If there is to be an American political left in the 1960s and 70s it will be led, for the most part, by radical students of today and tomorrow, rather than by those who received their political training in the 1930s and 1940s. It is this fact which gives a certain interest to the posture and moods of the current generation of radicals.
Thus it is significant that in the two spontaneous student movements that have developed recently—movements against segregation and bomb testing—there has been a notable coolness toward programs and realpolitik. This reaction stems largely from a deeply-felt notion that the older kind of politics, with its resolutions, machinations and polemics is both futile and totally unnecessary for dealing with such clearcut questions as Strontium 90 and the right of a child to be decently educated. To these problems one need apply no dialectic, but simply an immediate response of emotion and will. And these are the kinds of problems to which today’s campus radicals address themselves, not the victory of socialism in Ceylon or, for that matter, the problem of fascism in France. The area of vision is different, and the organ of response has shifted from the brain to the intestines.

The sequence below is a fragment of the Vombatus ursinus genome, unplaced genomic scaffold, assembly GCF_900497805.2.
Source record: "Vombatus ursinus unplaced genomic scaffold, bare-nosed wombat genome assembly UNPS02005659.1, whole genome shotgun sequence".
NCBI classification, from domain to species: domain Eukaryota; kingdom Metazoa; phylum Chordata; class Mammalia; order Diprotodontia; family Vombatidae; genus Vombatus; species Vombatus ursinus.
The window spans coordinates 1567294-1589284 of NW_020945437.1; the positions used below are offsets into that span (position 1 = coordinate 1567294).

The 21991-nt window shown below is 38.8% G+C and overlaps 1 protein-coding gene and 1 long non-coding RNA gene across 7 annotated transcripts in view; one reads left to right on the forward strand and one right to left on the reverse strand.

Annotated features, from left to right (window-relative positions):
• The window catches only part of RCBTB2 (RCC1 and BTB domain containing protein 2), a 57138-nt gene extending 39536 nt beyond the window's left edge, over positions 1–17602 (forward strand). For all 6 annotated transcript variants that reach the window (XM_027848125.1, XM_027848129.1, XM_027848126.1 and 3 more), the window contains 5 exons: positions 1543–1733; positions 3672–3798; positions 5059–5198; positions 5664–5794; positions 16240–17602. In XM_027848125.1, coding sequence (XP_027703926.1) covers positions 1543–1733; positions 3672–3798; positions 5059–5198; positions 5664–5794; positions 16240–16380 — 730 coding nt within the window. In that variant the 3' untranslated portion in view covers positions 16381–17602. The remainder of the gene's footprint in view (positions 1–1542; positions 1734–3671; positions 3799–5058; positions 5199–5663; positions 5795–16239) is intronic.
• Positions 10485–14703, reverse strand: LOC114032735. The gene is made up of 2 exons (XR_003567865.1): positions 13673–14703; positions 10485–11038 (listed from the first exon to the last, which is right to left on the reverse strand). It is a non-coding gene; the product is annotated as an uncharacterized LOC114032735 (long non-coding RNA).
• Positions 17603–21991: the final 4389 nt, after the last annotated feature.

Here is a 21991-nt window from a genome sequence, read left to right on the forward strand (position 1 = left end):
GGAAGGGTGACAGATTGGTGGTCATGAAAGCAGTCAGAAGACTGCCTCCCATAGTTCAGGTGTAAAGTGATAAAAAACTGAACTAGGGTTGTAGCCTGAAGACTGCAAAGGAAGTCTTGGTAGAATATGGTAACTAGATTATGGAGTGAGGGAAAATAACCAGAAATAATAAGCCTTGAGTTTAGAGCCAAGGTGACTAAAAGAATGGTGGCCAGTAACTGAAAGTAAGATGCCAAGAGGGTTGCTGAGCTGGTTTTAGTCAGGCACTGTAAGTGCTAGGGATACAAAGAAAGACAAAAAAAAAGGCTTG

I exaggerate, of course. Moral indignation in the face of injustice was always the mainspring of socialist activity and today’s young radicals are by no means incapable of logical thinking. Furthermore, pockets of the older radicalism still exist, especially in New York City. But there has been a decided shift in emphasis. To fully appreciate the reasons for this shift, I want to relate an incident—trivial in its own right but revealing as a symptom—in the life of a quasi-radical student organization functioning under the old dispensation in the mid-fifties. Since I have little experience with the desegregation movement, my further comments will be directed exclusively toward the antibomb campaign.